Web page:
“Put In a Way to Hunt the Indians with Dogs”

“…they would have been greeted with the most vicious dogs…”
-D. Trump (May 30, 2020)
Northampton’s Col. John Stoddard – and his father before him, Rev. Solomon Stoddard – officially recommended the use of large dogs to hunt the Abenaki in the environs of Fort Dummer. Tactics haven’t changed much.
-Col. John Stoddard to Gov. Wm. Dummer (Mar. 27, 1724)
-Rev. Solomon Stoddard to Gov. Jos. Dudley (Oct. 21, 1703)

Enacted Documents for S.68 Indigenous Peoples’ Day and Abenaki Recognition & Heritage Week

Here are pdf versions of: S.68, “An Act relating to Indigenous Peoples’ Day” as signed into law by Governor Phil Scott and his Proclamation for Abenaki Recognition and Heritage Week (May 1-5, 2019).

S.068 signed

19-043 Abenaki Recognition and Heritage Week

 

Indian Tobacco

A small but mighty member of the plant nations stands tall at Wantastegok in the early autumn. It is good, strong medicine – wlinebizon. Elie Joubert tells us: The Abenak call it “Akwi odam8w8gan nebizon” = Stop smoking medicine. Lobelia inflata is made from Indian Tobacco and is great to relieve nicotine urges. It is a homeopathic medicine.

quotidiously

indian tobacco brattleboro 2017

A late appearance by a good friend.

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Roxanne Dunbar-Ortiz at UMass April 4, 2017

Roxanne Dunbar-Ortiz UMass

Roxanne Dunbar-Ortiz’s public talk focuses on North America in the context of US settler-colonialism. Professor Dunbar-Ortiz will discuss the friction between settler environmentalism and Indigenous knowledge, considering what is required for the environmental movement to develop authentic solidarity with Indigenous Peoples’ struggle for survival, leading to real anti-imperialist environmentalism.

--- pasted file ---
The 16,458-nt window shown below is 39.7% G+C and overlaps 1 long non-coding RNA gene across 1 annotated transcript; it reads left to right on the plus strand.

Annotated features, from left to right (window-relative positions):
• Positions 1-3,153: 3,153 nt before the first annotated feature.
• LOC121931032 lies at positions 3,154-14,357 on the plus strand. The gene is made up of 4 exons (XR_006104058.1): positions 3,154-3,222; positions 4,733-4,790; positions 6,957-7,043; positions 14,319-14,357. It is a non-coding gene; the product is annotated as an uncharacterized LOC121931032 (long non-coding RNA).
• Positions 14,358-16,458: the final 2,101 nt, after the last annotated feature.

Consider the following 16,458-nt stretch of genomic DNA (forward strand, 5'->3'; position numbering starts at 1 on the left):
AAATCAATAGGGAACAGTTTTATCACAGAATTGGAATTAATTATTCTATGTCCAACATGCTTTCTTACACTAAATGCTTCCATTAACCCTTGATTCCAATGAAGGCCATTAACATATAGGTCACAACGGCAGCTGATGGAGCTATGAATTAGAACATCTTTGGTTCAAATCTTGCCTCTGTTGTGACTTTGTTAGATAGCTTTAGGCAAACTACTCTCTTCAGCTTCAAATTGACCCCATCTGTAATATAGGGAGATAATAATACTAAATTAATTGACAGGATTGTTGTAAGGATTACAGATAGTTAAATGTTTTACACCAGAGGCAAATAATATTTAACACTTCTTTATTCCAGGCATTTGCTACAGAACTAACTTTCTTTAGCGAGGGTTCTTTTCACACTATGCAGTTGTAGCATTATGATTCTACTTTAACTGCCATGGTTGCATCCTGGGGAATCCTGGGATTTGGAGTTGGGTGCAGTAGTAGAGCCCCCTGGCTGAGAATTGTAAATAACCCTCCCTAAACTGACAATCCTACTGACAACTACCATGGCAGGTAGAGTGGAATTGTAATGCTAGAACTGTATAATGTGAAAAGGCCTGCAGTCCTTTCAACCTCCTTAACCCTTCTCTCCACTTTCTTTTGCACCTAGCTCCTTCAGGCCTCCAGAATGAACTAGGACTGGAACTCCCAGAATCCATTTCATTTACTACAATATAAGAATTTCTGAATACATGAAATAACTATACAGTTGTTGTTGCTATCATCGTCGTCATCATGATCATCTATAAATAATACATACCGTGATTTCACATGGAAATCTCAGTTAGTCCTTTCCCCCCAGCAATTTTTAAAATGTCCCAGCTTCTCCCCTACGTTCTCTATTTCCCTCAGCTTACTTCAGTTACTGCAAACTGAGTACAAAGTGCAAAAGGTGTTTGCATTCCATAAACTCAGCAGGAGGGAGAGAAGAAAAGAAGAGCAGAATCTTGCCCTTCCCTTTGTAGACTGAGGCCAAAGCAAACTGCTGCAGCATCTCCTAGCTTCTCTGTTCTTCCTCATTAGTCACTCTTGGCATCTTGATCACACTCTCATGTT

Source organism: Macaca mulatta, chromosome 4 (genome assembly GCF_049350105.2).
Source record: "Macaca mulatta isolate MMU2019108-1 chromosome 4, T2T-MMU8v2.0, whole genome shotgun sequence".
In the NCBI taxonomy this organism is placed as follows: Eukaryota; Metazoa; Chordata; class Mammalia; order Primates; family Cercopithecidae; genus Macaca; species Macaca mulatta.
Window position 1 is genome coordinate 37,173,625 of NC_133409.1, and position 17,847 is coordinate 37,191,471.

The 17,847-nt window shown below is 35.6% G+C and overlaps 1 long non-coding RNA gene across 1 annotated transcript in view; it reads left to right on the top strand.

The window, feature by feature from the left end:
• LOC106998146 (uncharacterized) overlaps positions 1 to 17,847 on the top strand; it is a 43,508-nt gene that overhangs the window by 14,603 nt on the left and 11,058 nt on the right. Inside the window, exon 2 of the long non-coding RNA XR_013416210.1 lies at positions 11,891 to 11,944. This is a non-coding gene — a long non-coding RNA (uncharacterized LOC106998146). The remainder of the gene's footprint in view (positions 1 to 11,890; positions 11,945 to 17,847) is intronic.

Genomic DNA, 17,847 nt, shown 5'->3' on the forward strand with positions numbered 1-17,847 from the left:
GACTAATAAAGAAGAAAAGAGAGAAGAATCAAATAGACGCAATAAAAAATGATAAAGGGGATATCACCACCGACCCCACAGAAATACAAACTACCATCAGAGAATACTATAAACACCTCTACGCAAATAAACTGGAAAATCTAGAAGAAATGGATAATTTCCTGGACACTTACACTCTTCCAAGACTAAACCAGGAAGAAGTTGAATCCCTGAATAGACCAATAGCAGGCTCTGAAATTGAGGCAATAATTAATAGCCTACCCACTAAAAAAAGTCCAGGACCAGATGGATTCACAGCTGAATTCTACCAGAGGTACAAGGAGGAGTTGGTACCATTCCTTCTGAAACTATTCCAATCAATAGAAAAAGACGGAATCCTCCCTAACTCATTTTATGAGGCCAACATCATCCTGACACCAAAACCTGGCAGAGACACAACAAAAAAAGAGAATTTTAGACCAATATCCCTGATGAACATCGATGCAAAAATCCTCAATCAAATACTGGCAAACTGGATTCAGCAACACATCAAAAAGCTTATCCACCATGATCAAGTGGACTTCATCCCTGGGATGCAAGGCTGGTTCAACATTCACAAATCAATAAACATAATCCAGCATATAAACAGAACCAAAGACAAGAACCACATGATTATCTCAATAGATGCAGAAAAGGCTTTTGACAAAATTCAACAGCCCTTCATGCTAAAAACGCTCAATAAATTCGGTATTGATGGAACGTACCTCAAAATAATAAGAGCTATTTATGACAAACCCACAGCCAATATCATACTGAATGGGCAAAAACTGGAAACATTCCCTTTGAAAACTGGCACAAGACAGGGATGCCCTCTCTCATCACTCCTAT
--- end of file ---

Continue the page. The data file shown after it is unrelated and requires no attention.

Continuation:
Link to file for the Dunbar-Ortiz Poster.

“The Map is Not the Territory”

Trevien Stanger on learning within the place that finds you. Cultivate the relationship.

trevientravels

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The Polish-American scholar Alfred Korzybski once said that “the map is not the territory.”  We might know where we live by way of naming towns, counties, states, and countries, but that may be the extent of our knowledge:  abstract, temporary, and altogether second-hand.  We begin to mistake such maps for the real, lush, complex, altogether mysteriousness of the territory itself.
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Despite the over-abundance of information on which I do daily dine, (much of it banal and located entirely elsewhere), I find that I’ve grown up in a time of intense amnesia regarding the eco-mythic information of the ground that trembles beneath my feet and the waters that flow through my body and mind.
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I try to inquire: where are the…

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Standing for Love in the Forest of Sandisfield–A Microcosm of the World

Reflections from Jennifer Browdy about the ongoing situation in Sandisfield/Otis State Forest, provoked by the Tennessee Gas/Kinder Morgan CT Expansion Pipeline. From her Transition Times blog…

Transition Times

Last week I went to a meeting of the Conservation Commission in the little hill town of Sandisfield, MA, which has many more trees than residents. Indeed, it has no “town” to speak of, just roads threading their way through forests, streams and lakes, making it ideal habitat for beaver, coyotes, deer, bear, and many other birds and animals, including the occasional moose.

But now, Kinder Morgan has come to Sandisfield.

For more than a year, the local Conservation Commission, composed of three residents who serve as civic volunteers, has been meeting with representatives of the giant multinational fossil fuel corporation, which has gas pipelines running for hundreds, maybe thousands of miles in my corner of the world: the states of Pennsylvania, New York, Connecticut, Massachusetts and Maine, and on up to the big commercial tanker port of St. John, New Brunswick.

989861-13505321195442436-clayton-rulliKinder Morgan wants to clear a site…

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